18 Nov

What has been happening in Risk Management this year? As a specialist in risk recruitment for the financial services, I have good visibility of market movements and trends. Here are my market views and observations.

Regulatory Projects

The Fundamental Review of the Trading Book (FRTB), Basel III and Markets in Financial Instruments Directive II (MIFID) are regulatory projects that have been constant over the year. Going forward these projects will mainly be within FRTB and more specifically in Basel III and IRB (Internal Ratings-Based Approach) modelling within quantitative risk.

Consultancy clients are predicting a busy 2020 to support the implementation of the regulatory changes and in preparation many clients are keen to seek IRB modelers on an interim and permanent basis. The banks are starting to look at direct hires, but this is slow as their preference has been to use consultancies to provide interim support.

In December 2018, Ruaridh Brown-Hovelt, the Head of Risk at Danos Associates predicted a busy year for FRTB and gave an insight into industry views – The Questions Facing FRTB.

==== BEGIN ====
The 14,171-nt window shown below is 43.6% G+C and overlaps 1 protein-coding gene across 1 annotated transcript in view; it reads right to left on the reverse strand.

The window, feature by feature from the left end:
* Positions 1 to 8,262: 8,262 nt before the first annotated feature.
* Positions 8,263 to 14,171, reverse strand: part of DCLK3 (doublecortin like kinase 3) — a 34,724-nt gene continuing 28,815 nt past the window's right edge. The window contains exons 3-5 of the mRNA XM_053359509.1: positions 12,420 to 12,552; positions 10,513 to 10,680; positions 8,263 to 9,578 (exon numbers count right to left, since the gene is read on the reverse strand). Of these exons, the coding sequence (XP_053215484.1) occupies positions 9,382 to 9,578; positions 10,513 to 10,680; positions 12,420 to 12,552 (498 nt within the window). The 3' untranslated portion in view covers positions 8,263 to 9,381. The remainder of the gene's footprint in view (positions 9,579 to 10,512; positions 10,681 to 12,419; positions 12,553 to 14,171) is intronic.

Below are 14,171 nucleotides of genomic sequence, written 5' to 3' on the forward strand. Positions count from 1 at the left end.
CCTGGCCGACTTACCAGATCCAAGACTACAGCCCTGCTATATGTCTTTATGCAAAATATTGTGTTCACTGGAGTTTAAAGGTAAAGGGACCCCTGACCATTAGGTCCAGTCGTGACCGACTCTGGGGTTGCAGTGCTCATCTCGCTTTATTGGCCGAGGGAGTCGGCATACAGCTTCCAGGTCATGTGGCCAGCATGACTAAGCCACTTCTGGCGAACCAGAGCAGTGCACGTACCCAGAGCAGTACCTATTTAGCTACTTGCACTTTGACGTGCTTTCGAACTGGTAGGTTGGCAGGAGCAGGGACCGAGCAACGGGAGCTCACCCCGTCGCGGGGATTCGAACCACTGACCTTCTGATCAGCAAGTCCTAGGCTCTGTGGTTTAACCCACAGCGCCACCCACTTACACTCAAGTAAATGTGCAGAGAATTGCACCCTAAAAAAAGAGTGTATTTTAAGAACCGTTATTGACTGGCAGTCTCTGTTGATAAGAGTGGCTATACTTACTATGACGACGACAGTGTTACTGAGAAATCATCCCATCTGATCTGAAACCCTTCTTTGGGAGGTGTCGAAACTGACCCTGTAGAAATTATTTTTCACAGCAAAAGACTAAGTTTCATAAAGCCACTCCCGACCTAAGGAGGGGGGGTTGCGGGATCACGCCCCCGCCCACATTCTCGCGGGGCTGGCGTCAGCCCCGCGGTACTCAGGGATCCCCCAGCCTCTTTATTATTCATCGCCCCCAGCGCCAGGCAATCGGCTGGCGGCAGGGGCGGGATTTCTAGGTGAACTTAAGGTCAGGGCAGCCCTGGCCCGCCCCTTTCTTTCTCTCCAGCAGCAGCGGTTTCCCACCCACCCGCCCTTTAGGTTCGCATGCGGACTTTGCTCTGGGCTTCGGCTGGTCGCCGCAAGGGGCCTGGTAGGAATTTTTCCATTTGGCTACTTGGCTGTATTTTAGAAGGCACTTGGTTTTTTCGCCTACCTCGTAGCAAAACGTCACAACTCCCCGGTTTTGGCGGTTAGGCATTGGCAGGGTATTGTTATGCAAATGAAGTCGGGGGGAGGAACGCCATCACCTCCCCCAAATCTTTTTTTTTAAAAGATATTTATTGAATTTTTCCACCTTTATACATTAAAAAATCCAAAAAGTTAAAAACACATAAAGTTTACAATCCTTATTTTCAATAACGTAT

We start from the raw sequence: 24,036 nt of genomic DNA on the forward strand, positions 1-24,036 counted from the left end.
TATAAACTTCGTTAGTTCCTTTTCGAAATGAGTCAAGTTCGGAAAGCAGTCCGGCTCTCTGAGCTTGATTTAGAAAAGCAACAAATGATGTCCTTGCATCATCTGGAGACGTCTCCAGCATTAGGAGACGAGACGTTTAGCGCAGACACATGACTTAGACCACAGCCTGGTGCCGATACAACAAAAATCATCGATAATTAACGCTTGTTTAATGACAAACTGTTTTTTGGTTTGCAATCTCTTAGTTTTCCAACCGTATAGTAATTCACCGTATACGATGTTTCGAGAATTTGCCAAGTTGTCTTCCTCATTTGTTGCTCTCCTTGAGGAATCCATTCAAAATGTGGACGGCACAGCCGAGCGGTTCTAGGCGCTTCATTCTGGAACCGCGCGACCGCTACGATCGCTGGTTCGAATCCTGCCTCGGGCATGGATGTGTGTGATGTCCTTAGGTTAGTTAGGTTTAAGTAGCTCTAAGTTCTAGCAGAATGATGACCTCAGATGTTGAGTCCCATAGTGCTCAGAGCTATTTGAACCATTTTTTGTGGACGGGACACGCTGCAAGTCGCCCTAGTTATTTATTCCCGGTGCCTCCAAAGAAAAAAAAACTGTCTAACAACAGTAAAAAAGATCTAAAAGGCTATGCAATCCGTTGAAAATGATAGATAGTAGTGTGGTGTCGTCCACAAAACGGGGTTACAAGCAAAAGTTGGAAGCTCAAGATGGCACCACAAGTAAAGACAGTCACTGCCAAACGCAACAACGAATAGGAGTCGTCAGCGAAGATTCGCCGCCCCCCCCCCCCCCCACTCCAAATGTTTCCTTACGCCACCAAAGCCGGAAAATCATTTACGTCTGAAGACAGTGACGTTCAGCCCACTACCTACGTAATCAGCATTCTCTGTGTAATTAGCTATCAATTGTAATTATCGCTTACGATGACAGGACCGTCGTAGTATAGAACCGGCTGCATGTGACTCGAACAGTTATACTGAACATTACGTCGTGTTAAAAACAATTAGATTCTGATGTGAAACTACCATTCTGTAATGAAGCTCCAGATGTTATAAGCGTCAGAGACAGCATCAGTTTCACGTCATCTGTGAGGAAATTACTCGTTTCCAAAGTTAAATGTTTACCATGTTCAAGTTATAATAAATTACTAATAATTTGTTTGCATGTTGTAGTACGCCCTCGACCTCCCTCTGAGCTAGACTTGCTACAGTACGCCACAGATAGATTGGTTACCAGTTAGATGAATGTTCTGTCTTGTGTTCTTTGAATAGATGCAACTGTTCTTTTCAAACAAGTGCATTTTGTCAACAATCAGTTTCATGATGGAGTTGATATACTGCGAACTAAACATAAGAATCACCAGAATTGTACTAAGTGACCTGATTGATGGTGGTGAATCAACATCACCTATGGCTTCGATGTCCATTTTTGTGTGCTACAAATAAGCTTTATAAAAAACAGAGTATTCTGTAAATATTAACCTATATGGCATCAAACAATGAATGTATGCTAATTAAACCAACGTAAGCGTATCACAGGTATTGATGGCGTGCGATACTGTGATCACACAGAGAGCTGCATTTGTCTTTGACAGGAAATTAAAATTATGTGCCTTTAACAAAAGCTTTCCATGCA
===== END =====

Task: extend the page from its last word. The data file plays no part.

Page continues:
IBOR Reform

The need for more Interbank Offered Rate (IBOR) reform support this year has been a big trend and we expect this to continue and likely to get busier in the coming months and into 2020.

Many hiring managers across the industry on the sell side have acknowledged this and the rise in interim support for IBOR transitioning has increased. Candidates with expertise in IBOR and the understanding of how to transition to SONIA are in high demand and can potentially have multiple opportunities to choose from.

Ruaridh Brown-Hovelt, the Head of Risk at Danos Associates explains further about the transition – An update on the risk recruitment market: are you ready for SONIA?

On the buy side, only a few managers I have met during the year have flagged IBOR and the need for expert support, but those who have are very surprised at the lack of acknowledgement by the rest of buy side so far – this is an early indication that there will be further growth for specialist requirements in this area.

Technology Impact